Rheology of basaltic ash from Stromboli volcano inferred from intermittent compression experiments

Aika K. Kurokawa, Takahiro Miwa, Satoshi Okumura, Kentaro Uesugi

Research output: Contribution to journalArticlepeer-review

2 Citations (Scopus)

Abstract

After ash-dominated Strombolian eruption, considerable amount of ash falls back to the volcanic conduit. By the fallback ash, the formation of a dense near-surface region is expected because it is compacted by weights of its own and other fallback clasts. The dense cap causes the gas pressure inside the conduit to increase, which promotes a forthcoming eruption. Under such conditions, the rheology of the fallback ash plays an important role in this cyclical eruption mechanism. However, little attention has been given to the point. We examined the rheology of ash collected at Stromboli volcano via intermittent compression experiments changing temperature and compression time/rate. The elastic modulus, the viscosity, and the relaxation time were estimated by a viscoelastic Maxwell model. The results show that the elasticity and the viscosity dominantly depend on the compression rate and the temperature respectively, although both of them vary with time. Thus, the ash behaves either elastically or viscously depending on the external conditions and time. The viscoelastic characteristics can be explained by magnitude relationships between the characteristic relaxation time and times for compression and rest processes. This indicates that the balance of the time scales is key to determining the rheological characteristics.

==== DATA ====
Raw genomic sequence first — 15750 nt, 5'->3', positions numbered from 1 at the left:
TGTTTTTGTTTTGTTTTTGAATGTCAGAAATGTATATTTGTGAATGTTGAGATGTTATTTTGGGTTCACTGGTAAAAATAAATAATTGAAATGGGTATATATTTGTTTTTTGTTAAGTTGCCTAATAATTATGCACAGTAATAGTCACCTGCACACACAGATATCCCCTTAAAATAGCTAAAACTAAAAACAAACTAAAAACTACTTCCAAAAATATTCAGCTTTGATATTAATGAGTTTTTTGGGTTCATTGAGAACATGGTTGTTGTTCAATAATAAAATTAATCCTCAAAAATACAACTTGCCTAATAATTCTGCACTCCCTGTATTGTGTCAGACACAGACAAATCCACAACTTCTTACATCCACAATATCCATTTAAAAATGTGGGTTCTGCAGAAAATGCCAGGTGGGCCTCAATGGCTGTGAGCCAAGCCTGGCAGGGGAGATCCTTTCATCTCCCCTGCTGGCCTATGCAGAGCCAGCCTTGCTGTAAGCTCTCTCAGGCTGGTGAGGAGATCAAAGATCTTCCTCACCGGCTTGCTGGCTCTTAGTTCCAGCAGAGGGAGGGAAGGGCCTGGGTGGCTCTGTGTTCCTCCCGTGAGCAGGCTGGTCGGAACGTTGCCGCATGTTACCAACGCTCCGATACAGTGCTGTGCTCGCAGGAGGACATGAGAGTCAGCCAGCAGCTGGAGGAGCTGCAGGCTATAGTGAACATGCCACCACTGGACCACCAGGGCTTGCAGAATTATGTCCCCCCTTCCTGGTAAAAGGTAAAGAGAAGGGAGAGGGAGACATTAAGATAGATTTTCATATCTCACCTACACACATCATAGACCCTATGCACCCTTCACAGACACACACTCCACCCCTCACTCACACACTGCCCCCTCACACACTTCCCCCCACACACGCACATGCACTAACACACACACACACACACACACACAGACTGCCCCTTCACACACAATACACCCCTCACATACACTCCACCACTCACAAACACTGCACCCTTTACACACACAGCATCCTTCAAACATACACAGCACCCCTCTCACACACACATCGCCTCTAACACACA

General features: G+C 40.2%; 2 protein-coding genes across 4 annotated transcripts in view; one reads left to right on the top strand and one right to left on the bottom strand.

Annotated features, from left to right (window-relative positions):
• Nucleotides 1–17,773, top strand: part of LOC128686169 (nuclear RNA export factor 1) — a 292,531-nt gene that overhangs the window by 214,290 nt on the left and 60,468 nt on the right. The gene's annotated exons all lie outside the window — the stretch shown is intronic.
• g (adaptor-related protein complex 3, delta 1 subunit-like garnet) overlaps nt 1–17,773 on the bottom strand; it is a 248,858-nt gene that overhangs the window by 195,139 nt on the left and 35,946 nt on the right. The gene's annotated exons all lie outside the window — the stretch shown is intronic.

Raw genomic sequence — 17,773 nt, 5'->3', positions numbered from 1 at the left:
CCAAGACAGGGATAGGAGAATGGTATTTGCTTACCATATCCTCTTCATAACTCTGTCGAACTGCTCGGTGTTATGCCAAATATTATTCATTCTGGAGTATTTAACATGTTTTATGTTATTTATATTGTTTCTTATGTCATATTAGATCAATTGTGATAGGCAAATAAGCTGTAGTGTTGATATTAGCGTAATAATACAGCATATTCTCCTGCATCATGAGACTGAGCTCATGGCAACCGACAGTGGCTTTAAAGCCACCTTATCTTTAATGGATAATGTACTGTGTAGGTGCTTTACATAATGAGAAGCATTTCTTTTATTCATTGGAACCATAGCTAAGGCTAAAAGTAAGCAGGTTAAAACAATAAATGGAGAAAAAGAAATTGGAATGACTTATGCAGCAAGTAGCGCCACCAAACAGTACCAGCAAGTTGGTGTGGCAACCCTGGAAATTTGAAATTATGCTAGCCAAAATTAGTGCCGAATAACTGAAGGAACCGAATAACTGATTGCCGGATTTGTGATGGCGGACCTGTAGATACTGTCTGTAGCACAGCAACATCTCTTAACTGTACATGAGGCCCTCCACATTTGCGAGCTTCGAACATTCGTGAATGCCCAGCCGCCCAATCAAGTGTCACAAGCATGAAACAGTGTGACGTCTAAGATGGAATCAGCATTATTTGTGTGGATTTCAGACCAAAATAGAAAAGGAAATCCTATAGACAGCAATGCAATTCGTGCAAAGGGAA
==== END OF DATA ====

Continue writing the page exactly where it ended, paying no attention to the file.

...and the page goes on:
Original languageEnglish
Pages (from-to)211-219
Number of pages9
JournalJournal of Volcanology and Geothermal Research
Volume343
DOIs
Publication statusPublished - 2017 Sep 1

Keywords

  • Intermittent compression
  • Relaxation time
  • Rheology
  • Strombolian ash

ASJC Scopus subject areas

  • Geophysics
  • Geochemistry and Petrology

Fingerprint Dive into the research topics of 'Rheology of basaltic ash from Stromboli volcano inferred from intermittent compression experiments'. Together they form a unique fingerprint.

Cite this